Take the bat, leave the candy: The food environment of youth baseball

‘Take me out to the ballgame’ doesn’t exactly conjure up images of apple slices and kale chips. The more likely culprits include French fries, soda and the occasional box of Crackerjacks.

Unfortunately for children who play youth baseball, eating unhealthy food during practices and games may be contributing to weight problems, according to researchers at Wake Forest Baptist Medical Center. The study, published in the current online edition of Childhood Obesity, found that high-calorie snacks and sugar-sweetened drinks dominate the youth baseball scene.

“Though youth sports are an excellent way to promote physical activity, social interaction and positive health behaviors, the food environments are often characterized by less healthy food options with high calorie contents and lower nutrient density,” said Joseph Skelton, M.D., associate professor of pediatrics at Wake Forest Baptist and senior author of the study.

In this observational study, the research team conducted an environmental scan of foods consumed by players and family members during 12 games at a youth baseball field in northwest North Carolina. The players were boys 8 to 11 years old on six teams.

The researchers found that most snacks were high-calorie food items, including French fries, candy and cookies and most beverages were sugar-sweetened. Nearly 90 percent of food and beverage items purchased were from the concession stand.

“Team sports like baseball are still very important for children’s activity and development,” said Megan Irby, M.S, co-author and research program manager of Brenner FIT, a multidisciplinary pediatric obesity program at Wake Forest Baptist.

“But as seen in this study, games and practices can be upwards of two to three nights a week, and many children participate on multiple sports teams each year. Parents should plan ahead for these busy times and even advocate in their local sports leagues for policies that address snacks and drinks.”

This research was the first step in exploring the question of whether children and families attending youth sporting events may be increasing their risk for being overweight or obese as a result of chronic unhealthy food behaviors associated with sports participation, Skelton said. Contrary to the intent of youth sports, these findings indicate that children may be leaving the ball field having consumed more calories than they expended.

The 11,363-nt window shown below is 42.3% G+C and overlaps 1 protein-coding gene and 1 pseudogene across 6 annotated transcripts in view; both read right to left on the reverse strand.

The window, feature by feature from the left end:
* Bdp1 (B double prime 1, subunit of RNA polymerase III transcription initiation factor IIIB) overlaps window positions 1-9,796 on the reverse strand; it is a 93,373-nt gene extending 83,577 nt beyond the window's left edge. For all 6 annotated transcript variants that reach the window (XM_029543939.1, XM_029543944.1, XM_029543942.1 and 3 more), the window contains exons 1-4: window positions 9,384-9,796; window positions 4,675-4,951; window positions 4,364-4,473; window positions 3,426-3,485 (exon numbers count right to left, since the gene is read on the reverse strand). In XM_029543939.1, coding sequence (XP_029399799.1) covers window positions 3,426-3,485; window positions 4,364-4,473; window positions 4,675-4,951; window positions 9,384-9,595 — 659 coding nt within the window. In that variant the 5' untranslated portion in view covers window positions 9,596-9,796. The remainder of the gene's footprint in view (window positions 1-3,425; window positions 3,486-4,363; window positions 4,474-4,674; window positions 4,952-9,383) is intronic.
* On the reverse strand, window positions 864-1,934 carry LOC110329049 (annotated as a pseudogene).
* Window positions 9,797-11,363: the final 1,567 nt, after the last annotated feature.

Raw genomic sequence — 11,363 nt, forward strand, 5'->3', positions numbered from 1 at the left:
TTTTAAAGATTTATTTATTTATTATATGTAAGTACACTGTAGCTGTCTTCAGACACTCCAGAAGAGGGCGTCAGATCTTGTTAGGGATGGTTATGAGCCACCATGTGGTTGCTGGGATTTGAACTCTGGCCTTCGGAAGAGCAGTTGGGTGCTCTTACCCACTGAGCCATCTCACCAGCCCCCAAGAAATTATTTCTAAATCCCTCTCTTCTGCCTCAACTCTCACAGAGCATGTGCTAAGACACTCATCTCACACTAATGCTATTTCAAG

“Despite the benefits of participating in sports, the increased exposure to unhealthy foods and disruption of meal times may increase children’s risk for poor nutritional habits that can contribute to weight management issues,” Skelton said.

A limitation of the study was the ability to accurately document all foods consumed at the ballpark without being intrusive.

Story Source:

The above story is based on materials provided by here.
Diet And Weight Loss News — Sciencedaily
— Courtesy “Science News Daily” (ScienceNewsDaily.com) <p>

Jillian Michaels: 30 Day Shred Fitness Tip- Daily Lists

Jillian Michaels: 30 Day Shred Fitness Tip- Daily Lists: America’s Toughest Trainer & Fitness Celebrity, Jillian Michaels shares some of her invaluable worko…
Video Rating: 4 / 5

<p>


You May Also Like These Topics...
2 women playing soccer on green grass field during daytime

You Can Help Your Child Get More Exercise By Following These 5 Tips

Does your child get enough exercise? You can get your children more active with these 5 fun parenting tips.

man in black t-shirt and black shorts running on road during daytime

Better Health in Four Steps

In just four steps, you can improve your health for the better and this article will show you how. The steps below are bite-sized nuggets of health information you can actually use to live a healthy life. Here we go… Nutritional supplements are the first step As far as I’m concerned, they are very important […]

Top 4 Nutrition Predictions in the New Year

Several food and nutrition trends were in the spotlight this year, including the continued rise of plant-based diets, non-dairy ice creams and superfoods that are blasts from the past — legumes, apples and cabbage. It can be easy to experience nutrition whiplash in the New Year, but don’t be a victim. Get a jump-start on […]

Want to lose weight? Research proves a big breakfast is the first step

If you want to lose weight, you’re not alone. More than half of Americans desire to shed pounds, according to Gallup. This goal inspires people to take action in many ways, from increasing exercise to modifying meals. One thing many people do is skip breakfast in order to lower calorie intake. While this may seem […]

Tags: , , , , , , , , , , , ,
Previous Post
2014/04/02a34_bodybuilding_41u037E7GAL._SL160_
Healthy Lifestyle Supplements

Zinc supplementation shows promise in reducing cell stress after blasts

Next Post
2014/04/6da18_exercise_default
Healthy Lifestyle

Soy-dairy protein blend increases muscle mass, study shows

Leave a Reply

0 Shares